“What do you think of the plans for this year’s parade?” Cordelia asked. “They’ve changed the time. Did you hear about it?”

“Yes,” Bill replied. “I’d rather not discuss it, though. We won’t see or hear it; we’re too far away from town. That’s a good thing.”

“I thought about filing a complaint, citing the early hour,” Cordelia said. “A parade at five o’clock in the morning? Very inconsiderate. Most people are still asleep, especially on a Holiday weekend.”

“Why don’t you file it? I could do without all the flag waving.”

“It’s not the right time. With all the protests over the past year, I think it’s best that we let up just a little.

“I suppose you’re right,” Bill said. “What difference, at this point, does it make? Let them have their little rituals. Such things will die a natural death soon enough.”




The Vietnam Veterans sat smoking and waiting for their boss. They were nervous. The boss had been busy lately with other matters, and he didn’t take it kindly when he was dragged into what he considered trivialities. Still, he had agreed to hear them out after Red contacted him.

The four were on their third cigarettes when the boss entered the scene. They waited for him to speak.

“What is this about? Why do you summon me here? I resent being called here at this time.”

“We need your permission to make contact with someone we once knew,” Red said. “This person is contributing to the loss of many who might become followers of your commander and our King. We know we’re not permitted to take any action without approval.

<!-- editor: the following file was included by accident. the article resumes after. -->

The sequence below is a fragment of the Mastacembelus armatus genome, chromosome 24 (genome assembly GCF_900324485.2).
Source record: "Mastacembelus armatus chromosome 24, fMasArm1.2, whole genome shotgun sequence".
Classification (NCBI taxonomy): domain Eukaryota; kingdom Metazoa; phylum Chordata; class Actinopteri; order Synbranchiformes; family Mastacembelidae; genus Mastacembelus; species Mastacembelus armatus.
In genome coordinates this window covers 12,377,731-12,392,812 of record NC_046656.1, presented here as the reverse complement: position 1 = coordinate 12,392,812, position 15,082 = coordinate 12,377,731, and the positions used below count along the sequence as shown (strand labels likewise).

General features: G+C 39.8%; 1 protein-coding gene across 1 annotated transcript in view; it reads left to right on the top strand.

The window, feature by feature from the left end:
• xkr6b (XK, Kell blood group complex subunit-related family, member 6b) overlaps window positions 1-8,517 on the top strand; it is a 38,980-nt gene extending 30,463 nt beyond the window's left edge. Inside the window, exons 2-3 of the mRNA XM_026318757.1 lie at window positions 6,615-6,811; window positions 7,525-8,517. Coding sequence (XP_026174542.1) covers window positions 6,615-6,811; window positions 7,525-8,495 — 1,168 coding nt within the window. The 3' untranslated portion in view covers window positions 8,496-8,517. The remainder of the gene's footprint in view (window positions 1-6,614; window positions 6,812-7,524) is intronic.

“My commander cannot be bothered at this time. He is much too busy. I took the liberty of requesting an audience with him earlier, and he is already aware of your dilemma. The King made it known to him. Our commander does not have time to attend to it, and gave me leave to make the decision as to whether you will be permitted to take action, since I am aware of your history. Of whom do you speak, and what is the nature of his offense?”

Red began speaking about the upcoming parade. The boss listened intently. Then, in a flash, he gave his order.

“Do what you will in this matter. As one of your brothers once said: “These are the times that try men’s souls.” Such times call for extraordinary measures. Do what you will. There are two stipulations, however. First, you must appear to him as you were on the day you came here, and second, Nicholas must speak to the offender.”

The vets exchanged nervous glances. The first stipulation didn’t matter to them in the slightest. The second one would be a problem.

“Nicky? He can’t,” said Red.

“Do you dare to argue?” the boss thundered. “This is the order. You must obey. If you do not carry out this particular order I will know in an instant. Then I will have no choice but to tell my commander. You do not wish to anger Michael, do you? He is the fiercest of all warriors. His orders come from the top. Do not disobey.”

The boss left them then. Big Nick looked helpless. He hadn’t uttered a word in almost fifty years.